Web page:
Intel Follows the Crowd With Integrated Chips

ep80579_integratedToday Intel detailed its plans to stop focusing on horsepower and think about the whole car. The chipmaker has decided to stop pushing Gigahertz (basically, how fast your computer can think), and start integrating radios in one package, or on a single chip — a form factor known as a System on a Chip (SoC).

The goal is twofold. First, it gets Intel into the growing mobile market, where every chipmaker is trying to gain design wins, and second it’s a concession that consumers — once trained to focus on speeds — are now content with the processing power in their machines. Today, consumers want connectivity and graphics, so Intel has to give it to them. But Intel is late to the SoC party, and it’s essentially trying to switch from making Ferraris to making a more well-rounded vehicle like the Honda Pilot.

However, Intel is going to try. It unveiled plans for a line of SoCs, which areĀ  based on the low-power Atom processor, aimed at set-top boxes and other devices requiring embedded chips last summer. Also last year it said it would integrate HSPA radios onto its Moorestown chipset for use in ultraportable computers. Some read this as a snub for WiMAX, but it’s really a blow aimed at Qualcomm and Freescale which already build integrated chip packages that combine a cell phone’s brains with the radio.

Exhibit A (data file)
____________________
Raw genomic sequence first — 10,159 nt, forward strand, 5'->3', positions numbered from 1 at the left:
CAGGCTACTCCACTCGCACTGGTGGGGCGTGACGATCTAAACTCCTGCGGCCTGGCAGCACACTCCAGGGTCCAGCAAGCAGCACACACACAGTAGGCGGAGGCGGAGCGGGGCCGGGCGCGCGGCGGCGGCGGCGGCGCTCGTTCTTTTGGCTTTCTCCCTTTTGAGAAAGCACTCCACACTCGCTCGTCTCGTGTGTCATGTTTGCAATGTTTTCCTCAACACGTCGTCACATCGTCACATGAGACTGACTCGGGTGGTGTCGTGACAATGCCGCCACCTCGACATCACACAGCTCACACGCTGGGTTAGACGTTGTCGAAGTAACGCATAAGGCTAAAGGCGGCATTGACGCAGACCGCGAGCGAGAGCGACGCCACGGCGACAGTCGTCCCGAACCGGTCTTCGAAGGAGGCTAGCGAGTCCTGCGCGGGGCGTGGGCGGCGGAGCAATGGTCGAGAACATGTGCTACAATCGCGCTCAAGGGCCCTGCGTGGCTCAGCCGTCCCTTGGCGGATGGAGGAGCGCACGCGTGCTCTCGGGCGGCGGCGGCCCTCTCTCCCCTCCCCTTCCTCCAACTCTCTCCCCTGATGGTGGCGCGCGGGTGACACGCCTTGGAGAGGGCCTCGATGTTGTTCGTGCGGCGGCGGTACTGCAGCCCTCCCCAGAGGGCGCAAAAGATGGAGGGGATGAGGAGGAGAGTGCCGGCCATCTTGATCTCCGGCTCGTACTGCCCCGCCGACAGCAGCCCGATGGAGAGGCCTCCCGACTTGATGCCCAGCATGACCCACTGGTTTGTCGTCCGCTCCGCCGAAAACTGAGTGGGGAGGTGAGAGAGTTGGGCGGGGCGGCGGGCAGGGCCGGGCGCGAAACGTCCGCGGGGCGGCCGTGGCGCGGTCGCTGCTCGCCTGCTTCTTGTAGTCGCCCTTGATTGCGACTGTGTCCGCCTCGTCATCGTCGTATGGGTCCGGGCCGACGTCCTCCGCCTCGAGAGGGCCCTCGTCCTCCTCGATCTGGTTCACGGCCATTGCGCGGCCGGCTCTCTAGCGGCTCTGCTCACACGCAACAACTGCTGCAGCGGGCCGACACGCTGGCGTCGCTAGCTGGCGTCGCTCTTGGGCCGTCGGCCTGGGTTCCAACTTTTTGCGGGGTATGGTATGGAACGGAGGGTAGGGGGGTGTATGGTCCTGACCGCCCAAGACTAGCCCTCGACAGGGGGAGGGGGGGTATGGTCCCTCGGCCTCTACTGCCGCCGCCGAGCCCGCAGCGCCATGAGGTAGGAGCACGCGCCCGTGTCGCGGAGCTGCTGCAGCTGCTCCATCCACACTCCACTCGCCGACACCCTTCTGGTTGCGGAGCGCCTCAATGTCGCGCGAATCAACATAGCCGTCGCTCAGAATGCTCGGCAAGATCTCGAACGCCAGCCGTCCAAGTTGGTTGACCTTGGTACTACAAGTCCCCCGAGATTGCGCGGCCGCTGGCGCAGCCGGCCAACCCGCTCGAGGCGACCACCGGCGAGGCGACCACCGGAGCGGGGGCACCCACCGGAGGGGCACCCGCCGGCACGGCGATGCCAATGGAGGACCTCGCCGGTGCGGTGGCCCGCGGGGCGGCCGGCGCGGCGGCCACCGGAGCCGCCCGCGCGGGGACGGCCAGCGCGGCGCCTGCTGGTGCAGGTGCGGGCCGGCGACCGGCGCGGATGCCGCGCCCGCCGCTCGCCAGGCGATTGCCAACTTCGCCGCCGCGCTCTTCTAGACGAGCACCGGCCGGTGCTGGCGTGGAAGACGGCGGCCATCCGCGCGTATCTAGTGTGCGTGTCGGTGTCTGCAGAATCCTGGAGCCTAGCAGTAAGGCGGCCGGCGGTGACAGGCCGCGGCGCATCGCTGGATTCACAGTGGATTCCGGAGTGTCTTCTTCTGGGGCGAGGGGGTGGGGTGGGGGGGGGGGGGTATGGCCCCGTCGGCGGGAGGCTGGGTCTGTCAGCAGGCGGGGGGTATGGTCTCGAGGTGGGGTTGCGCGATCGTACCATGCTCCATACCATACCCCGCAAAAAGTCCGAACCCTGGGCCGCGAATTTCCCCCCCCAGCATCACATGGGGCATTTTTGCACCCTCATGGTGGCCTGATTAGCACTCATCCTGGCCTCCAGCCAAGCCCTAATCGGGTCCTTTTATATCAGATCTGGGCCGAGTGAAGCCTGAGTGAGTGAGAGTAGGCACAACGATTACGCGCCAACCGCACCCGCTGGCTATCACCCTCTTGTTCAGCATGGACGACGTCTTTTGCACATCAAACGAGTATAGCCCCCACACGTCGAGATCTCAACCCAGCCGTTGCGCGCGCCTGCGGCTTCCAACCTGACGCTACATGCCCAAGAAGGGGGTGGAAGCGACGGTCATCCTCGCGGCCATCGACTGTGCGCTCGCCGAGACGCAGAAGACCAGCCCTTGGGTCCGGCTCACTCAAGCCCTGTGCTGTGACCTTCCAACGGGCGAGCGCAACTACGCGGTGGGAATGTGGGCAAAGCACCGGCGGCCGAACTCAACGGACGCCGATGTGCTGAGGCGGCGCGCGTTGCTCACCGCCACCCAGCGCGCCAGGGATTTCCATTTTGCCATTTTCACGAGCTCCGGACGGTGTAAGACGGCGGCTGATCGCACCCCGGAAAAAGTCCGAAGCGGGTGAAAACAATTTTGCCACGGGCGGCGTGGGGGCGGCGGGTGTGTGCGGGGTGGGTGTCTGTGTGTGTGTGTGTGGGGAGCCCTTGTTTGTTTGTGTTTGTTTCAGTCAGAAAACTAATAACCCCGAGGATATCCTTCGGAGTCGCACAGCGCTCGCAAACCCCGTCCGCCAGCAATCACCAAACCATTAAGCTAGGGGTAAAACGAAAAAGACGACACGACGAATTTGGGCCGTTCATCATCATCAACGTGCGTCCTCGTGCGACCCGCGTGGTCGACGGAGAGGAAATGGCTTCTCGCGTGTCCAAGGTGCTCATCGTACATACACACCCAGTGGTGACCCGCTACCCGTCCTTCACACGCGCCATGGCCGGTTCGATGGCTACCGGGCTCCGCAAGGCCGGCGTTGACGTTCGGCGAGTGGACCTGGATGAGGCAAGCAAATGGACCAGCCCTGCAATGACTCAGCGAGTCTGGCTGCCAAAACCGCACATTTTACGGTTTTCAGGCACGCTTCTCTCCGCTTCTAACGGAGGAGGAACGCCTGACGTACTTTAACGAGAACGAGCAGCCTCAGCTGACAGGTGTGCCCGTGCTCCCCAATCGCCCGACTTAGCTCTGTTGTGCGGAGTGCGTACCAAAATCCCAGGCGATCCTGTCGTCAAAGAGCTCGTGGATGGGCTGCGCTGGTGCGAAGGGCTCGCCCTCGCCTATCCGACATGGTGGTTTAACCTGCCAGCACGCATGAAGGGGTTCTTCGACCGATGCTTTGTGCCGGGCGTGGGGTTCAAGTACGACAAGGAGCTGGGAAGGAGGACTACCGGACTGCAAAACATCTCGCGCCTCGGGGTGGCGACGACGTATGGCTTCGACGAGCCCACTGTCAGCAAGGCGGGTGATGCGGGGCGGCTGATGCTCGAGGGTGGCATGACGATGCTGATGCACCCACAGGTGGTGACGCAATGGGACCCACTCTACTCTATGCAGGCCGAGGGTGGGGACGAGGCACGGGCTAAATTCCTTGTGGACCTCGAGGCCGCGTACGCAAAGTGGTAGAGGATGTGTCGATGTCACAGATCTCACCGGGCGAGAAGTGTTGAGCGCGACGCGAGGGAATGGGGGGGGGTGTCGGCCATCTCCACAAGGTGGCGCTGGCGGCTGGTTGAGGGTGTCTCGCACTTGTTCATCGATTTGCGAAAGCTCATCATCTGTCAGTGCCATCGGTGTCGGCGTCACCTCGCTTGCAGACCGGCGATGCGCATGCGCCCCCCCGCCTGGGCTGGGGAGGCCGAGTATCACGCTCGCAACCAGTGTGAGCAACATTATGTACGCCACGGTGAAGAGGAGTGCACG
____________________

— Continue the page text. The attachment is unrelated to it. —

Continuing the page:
I doubt this means we’ll see Intel in cell phones, or even mobile Internet devices, anytime soon though, despite Intel’s hopes to ride the PC form factor down from notebooks to netbooks to mobile Internet devices. The chipmaker has tried that once before with its failed XScale product line, which was sold in 2006 to Marvell. Handset makers simply don’t want to rely on Intel for their silicon after watching the PC industry struggle with Intel pricing for decades.

Plus, Intel’s x86 chips still suck more power than those typically used in devices that need a battery life measured in days and always-on functionality. This means that instead of its pseudo-rivalry with AMD, Intel is taking on ARM, the company whose intellectual property is the basis for most of the applications processors in high-end handsets.

Along with this rivalry and new focus, Intel will go up against more competition than it may have ever faced before, from the likes of Texas Instruments, whose OMAP processor will be in the Palm Pre, and Samsung, which builds the brains for the iPhone and is also building its own radios (and could offer equally integrated chips).

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